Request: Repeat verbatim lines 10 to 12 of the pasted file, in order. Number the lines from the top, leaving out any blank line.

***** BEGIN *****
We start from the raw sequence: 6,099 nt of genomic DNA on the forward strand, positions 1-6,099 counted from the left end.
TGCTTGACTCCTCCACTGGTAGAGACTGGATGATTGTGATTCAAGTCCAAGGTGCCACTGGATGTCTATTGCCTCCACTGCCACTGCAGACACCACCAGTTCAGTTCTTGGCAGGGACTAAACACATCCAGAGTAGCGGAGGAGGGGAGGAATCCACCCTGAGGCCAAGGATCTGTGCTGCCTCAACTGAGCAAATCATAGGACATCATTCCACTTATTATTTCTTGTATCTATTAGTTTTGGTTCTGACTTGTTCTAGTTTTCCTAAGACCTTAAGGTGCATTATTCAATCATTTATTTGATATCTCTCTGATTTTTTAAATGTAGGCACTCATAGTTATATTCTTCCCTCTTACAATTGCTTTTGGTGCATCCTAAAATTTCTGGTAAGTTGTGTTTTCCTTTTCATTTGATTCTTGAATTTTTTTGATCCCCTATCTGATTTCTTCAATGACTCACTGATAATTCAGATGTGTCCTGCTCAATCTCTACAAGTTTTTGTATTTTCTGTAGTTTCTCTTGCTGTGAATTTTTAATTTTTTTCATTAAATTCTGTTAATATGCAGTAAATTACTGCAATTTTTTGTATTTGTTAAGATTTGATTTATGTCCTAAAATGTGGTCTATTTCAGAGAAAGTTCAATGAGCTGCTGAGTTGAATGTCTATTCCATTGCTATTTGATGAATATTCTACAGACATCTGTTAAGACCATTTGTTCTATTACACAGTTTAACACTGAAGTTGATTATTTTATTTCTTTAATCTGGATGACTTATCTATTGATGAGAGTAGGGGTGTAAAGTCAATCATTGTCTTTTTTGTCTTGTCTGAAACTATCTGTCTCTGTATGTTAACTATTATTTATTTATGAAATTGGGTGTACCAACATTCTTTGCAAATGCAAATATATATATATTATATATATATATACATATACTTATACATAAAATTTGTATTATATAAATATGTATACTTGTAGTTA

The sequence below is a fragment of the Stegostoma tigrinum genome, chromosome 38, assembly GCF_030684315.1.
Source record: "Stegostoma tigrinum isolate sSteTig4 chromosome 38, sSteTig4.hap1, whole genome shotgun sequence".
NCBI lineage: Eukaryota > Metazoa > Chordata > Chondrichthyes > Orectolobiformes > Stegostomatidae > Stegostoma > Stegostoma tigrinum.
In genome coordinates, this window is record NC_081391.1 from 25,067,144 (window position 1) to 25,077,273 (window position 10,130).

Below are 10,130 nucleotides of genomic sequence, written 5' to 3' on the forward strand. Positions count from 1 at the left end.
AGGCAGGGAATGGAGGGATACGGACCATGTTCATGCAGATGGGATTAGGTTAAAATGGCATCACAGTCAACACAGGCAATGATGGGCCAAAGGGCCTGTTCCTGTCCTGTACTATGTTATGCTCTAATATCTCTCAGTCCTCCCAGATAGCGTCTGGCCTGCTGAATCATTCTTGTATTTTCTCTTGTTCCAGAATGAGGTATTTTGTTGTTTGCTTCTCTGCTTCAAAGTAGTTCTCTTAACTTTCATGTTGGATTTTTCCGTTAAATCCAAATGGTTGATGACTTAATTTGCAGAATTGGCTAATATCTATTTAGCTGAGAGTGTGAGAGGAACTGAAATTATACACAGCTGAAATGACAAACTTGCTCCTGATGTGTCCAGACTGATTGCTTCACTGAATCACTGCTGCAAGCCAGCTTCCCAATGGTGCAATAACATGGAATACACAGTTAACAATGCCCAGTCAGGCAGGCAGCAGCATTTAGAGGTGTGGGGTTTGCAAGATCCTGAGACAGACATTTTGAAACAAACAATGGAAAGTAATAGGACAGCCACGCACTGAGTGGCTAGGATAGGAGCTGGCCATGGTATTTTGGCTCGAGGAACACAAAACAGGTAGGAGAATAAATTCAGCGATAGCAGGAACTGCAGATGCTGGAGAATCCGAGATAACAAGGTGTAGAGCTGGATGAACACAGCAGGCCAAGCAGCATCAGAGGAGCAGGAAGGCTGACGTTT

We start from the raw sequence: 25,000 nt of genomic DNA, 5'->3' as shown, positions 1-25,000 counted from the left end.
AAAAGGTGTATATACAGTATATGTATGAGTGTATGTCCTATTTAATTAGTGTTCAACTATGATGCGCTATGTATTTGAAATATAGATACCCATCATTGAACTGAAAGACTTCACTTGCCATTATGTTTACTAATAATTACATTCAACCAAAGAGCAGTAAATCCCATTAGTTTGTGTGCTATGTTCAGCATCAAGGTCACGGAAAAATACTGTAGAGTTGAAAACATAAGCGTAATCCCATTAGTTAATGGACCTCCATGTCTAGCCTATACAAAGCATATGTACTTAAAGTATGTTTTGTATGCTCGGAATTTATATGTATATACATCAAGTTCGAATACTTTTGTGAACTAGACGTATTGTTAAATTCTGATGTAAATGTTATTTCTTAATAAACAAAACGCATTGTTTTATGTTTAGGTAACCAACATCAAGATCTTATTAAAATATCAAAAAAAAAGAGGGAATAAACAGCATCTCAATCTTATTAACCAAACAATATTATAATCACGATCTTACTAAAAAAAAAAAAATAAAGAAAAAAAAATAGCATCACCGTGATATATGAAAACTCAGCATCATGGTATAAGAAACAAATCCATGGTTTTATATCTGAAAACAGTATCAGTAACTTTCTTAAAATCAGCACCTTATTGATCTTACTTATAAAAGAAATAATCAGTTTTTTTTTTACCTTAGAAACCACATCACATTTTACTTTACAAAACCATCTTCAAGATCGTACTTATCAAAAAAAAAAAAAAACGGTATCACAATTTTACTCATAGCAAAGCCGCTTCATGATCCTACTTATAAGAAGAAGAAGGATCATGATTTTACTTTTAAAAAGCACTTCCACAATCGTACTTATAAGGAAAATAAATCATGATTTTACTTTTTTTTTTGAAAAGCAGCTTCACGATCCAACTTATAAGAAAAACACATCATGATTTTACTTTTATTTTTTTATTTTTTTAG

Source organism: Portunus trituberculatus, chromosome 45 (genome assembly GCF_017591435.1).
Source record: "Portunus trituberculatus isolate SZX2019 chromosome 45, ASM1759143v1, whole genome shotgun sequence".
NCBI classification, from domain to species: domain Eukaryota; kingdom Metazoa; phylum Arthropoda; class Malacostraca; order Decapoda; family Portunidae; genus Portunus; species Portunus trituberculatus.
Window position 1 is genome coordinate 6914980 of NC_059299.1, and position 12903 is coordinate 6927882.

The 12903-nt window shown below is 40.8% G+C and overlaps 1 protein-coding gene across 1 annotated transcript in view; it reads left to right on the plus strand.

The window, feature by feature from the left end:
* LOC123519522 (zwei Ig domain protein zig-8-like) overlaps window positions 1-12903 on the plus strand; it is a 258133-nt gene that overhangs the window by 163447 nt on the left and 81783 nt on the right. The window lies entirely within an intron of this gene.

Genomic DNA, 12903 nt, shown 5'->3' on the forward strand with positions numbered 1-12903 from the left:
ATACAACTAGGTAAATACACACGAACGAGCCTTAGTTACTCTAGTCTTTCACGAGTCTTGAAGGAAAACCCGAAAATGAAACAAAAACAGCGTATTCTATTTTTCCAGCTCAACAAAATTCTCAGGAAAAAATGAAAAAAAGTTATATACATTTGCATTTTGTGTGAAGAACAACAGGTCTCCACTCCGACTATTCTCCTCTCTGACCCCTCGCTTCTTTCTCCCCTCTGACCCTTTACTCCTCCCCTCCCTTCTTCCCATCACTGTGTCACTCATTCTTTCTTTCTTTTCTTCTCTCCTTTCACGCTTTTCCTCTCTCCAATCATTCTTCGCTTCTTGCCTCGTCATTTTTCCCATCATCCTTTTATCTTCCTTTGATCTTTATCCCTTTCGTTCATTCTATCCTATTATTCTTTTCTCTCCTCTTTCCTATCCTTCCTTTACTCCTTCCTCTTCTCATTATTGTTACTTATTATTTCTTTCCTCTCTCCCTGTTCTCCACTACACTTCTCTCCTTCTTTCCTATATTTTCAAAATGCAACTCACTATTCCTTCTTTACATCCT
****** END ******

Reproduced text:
AAAAGGTGTATATACAGTATATGTATGAGTGTATGTCCTATTTAATTAGTGTTCAACTATGATGCGCTATGTATTTGAAATATAGATACCCATCATTGAACTGAAAGACTTCACTTGCCATTATGTTTACTAATAATTACATTCAACCAAAGAGCAGTAAATCCCATTAGTTTGTGTGCTATGTTCAGCATCAAGGTCACGGAAAAATACTGTAGAGTTGAAAACATAAGCGTAATCCCATTAGTTAATGGACCTCCATGTCTAGCCTATACAAAGCATATGTACTTAAAGTATGTTTTGTATGCTCGGAATTTATATGTATATACATCAAGTTCGAATACTTTTGTGAACTAGACGTATTGTTAAATTCTGATGTAAATGTTATTTCTTAATAAACAAAACGCATTGTTTTATGTTTAGGTAACCAACATCAAGATCTTATTAAAATATCAAAAAAAAAGAGGGAATAAACAGCATCTCAATCTTATTAACCAAACAATATTATAATCACGATCTTACTAAAAAAAAAAAAATAAAGAAAAAAAAATAGCATCACCGTGATATATGAAAACTCAGCATCATGGTATAAGAAACAAATCCATGGTTTTATATCTGAAAACAGTATCAGTAACTTTCTTAAAATCAGCACCTTATTGATCTTACTTATAAAAGAAATAATCAGTTTTTTTTTTACCTTAGAAACCACATCACATTTTACTTTACAAAACCATCTTCAAGATCGTACTTATCAAAAAAAAAAAAAAACGGTATCACAATTTTACTCATAGCAAAGCCGCTTCATGATCCTACTTATAAGAAGAAGAAGGATCATGATTTTACTTTTAAAAAGCACTTCCACAATCGTACTTATAAGGAAAATAAATCATGATTTTACTTTTTTTTTTGAAAAGCAGCTTCACGATCCAACTTATAAGAAAAACACATCATGATTTTACTTTTATTTTTTTATTTTTTTAG

Source organism: Portunus trituberculatus, chromosome 45 (genome assembly GCF_017591435.1).
Source record: "Portunus trituberculatus isolate SZX2019 chromosome 45, ASM1759143v1, whole genome shotgun sequence".